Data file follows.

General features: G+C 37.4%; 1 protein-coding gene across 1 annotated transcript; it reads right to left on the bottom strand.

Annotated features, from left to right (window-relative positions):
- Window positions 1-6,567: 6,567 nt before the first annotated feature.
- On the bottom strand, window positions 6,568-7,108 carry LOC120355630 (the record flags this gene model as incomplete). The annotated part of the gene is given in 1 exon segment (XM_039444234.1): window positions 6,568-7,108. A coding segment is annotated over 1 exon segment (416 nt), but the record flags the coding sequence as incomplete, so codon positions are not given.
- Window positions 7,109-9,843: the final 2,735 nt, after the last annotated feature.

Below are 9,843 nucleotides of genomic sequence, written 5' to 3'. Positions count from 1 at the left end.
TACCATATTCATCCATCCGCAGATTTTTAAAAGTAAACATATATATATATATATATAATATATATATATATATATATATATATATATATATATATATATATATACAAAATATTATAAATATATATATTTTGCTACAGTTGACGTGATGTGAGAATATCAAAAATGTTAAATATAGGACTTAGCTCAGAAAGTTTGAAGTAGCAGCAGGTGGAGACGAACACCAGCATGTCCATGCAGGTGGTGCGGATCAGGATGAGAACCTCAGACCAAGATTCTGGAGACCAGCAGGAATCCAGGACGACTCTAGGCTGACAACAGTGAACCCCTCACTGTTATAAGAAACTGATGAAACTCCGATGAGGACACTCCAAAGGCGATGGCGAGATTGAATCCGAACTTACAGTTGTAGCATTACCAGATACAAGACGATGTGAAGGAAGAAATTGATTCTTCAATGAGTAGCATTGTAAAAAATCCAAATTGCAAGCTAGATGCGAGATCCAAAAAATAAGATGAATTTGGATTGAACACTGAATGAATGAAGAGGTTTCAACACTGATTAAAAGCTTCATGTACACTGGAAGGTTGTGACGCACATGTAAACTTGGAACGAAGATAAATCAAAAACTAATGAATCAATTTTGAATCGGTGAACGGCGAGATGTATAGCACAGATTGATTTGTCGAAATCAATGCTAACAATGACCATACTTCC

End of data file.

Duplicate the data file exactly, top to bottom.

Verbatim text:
General features: G+C 37.4%; 1 protein-coding gene across 1 annotated transcript; it reads right to left on the bottom strand.

Annotated features, from left to right (window-relative positions):
- Window positions 1-6,567: 6,567 nt before the first annotated feature.
- On the bottom strand, window positions 6,568-7,108 carry LOC120355630 (the record flags this gene model as incomplete). The annotated part of the gene is given in 1 exon segment (XM_039444234.1): window positions 6,568-7,108. A coding segment is annotated over 1 exon segment (416 nt), but the record flags the coding sequence as incomplete, so codon positions are not given.
- Window positions 7,109-9,843: the final 2,735 nt, after the last annotated feature.

Below are 9,843 nucleotides of genomic sequence, written 5' to 3'. Positions count from 1 at the left end.
TACCATATTCATCCATCCGCAGATTTTTAAAAGTAAACATATATATATATATATATAATATATATATATATATATATATATATATATATATATATATATATATACAAAATATTATAAATATATATATTTTGCTACAGTTGACGTGATGTGAGAATATCAAAAATGTTAAATATAGGACTTAGCTCAGAAAGTTTGAAGTAGCAGCAGGTGGAGACGAACACCAGCATGTCCATGCAGGTGGTGCGGATCAGGATGAGAACCTCAGACCAAGATTCTGGAGACCAGCAGGAATCCAGGACGACTCTAGGCTGACAACAGTGAACCCCTCACTGTTATAAGAAACTGATGAAACTCCGATGAGGACACTCCAAAGGCGATGGCGAGATTGAATCCGAACTTACAGTTGTAGCATTACCAGATACAAGACGATGTGAAGGAAGAAATTGATTCTTCAATGAGTAGCATTGTAAAAAATCCAAATTGCAAGCTAGATGCGAGATCCAAAAAATAAGATGAATTTGGATTGAACACTGAATGAATGAAGAGGTTTCAACACTGATTAAAAGCTTCATGTACACTGGAAGGTTGTGACGCACATGTAAACTTGGAACGAAGATAAATCAAAAACTAATGAATCAATTTTGAATCGGTGAACGGCGAGATGTATAGCACAGATTGATTTGTCGAAATCAATGCTAACAATGACCATACTTCC